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Digital accessibility guide

Explore how to create, design and structure your content to ensure that is is accessible to your students.

About accessible documents

Digital documents have accessibility features to support the needs of all users under the accessibility regulations. The following guidance can help you create learn to content in a more inclusive and accessible way, as well as give you long-term and transferable skills. 


The SCULPT model was developed at Worcestershire County Council as a guide to the basics of everyday inclusive digital practice. It can be used to apply the basic principles of digital accessibility into documents and content. It is an acronym which stands for:

  • S for Structure (use headings and styles)
  • C for Colour and contrast
  • U for Use of images
  • L for Links (hyperlinks)
  • P for Plain English
  • T for Tables

Structure (headings and styles)

Using headings and styles in your documents will make it easier for screen readers to read your documents in a logical order.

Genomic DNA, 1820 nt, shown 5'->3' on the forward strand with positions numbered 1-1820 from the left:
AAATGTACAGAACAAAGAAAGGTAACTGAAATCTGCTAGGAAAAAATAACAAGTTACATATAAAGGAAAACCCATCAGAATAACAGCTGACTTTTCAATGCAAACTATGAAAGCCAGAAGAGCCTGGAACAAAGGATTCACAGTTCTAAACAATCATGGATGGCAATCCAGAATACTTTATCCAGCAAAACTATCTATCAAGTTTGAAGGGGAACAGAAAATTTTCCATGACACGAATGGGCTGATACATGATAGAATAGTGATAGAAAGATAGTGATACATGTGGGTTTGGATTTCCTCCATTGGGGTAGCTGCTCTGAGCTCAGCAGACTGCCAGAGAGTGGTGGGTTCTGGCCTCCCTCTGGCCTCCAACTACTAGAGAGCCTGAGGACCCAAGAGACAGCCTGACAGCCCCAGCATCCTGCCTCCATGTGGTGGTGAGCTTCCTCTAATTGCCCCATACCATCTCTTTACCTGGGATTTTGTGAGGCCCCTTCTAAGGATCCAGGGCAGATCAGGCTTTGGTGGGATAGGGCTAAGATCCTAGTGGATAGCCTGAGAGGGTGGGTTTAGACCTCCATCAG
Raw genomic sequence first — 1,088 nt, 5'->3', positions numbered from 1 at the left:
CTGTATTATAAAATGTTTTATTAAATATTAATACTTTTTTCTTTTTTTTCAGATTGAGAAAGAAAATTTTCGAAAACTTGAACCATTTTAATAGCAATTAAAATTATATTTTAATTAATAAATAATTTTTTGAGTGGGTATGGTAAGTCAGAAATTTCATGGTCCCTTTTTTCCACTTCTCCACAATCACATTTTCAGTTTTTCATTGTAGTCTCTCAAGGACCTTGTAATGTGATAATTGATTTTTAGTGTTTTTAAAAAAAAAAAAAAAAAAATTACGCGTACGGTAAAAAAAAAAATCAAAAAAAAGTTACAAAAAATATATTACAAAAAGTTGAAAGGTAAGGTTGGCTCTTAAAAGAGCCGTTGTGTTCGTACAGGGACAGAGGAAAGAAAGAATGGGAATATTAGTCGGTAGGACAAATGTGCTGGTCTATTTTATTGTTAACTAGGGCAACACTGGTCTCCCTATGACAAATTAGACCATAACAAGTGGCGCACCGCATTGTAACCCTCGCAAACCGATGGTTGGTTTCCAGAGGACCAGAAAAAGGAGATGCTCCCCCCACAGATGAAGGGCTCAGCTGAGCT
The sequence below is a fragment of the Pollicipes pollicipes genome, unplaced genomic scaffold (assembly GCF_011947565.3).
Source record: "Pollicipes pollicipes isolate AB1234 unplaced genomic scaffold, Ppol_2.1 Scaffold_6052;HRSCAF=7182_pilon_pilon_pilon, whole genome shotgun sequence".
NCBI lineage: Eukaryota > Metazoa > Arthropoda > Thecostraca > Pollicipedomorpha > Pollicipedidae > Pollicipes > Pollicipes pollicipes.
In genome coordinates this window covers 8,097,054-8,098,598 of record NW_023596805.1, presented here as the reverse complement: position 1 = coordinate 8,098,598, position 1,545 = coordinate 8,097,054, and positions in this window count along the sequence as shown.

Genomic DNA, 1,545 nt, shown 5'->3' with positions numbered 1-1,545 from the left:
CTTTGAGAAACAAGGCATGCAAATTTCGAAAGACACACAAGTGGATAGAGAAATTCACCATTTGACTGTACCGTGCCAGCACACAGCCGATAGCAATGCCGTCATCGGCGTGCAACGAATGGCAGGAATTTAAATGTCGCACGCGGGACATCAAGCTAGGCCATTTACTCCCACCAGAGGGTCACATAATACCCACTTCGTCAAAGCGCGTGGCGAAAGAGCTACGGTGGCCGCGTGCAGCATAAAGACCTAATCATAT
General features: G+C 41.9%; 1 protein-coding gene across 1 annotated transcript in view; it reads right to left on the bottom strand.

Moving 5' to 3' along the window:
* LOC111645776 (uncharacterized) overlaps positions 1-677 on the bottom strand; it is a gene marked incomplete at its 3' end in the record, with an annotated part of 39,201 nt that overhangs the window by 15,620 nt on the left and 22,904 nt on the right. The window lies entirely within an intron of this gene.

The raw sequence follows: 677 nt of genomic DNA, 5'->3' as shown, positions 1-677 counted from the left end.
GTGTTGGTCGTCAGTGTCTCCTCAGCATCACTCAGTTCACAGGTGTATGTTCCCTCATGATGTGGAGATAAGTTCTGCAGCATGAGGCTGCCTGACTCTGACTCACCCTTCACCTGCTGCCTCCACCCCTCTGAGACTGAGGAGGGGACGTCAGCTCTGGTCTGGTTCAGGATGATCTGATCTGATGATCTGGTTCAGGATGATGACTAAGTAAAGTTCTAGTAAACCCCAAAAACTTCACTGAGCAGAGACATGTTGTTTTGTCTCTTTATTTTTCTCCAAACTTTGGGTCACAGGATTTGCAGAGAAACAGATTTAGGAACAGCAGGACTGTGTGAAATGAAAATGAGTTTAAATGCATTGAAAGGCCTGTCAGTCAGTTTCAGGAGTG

You can do this by organising the information in your documents into small sections with headings and sub-headings to create a logical structure and order. Ideally, each heading would include only a few paragraphs so the information is better organised, as well as easier to read and understand:

  • In Word, use the built-in headings and styles
  • In PowerPoint, create a reading order for content in your slides and use unique slide titles
  • For web development, use headings and styles in your code or editor to structure and organise content.

Colour and contrast

Users with visual impairments may miss out on information or meaning of content that is conveyed by colour. Ensuring that your elements are not using colour as the single means of conveying meaning but employing alternative ways of emphasis will help users distinguish content in their purpose. e.g., highlighting text in yellow as the only way of emphasising text will not come across to a user that is not sighted. Consider making the text bold or using an alternative solution. 

Aim to make it easier for users to see your content and separate foreground from background by using colours in your text and other elements that have sufficient contrast. 

To check colour contrast is sufficient: 

Use of images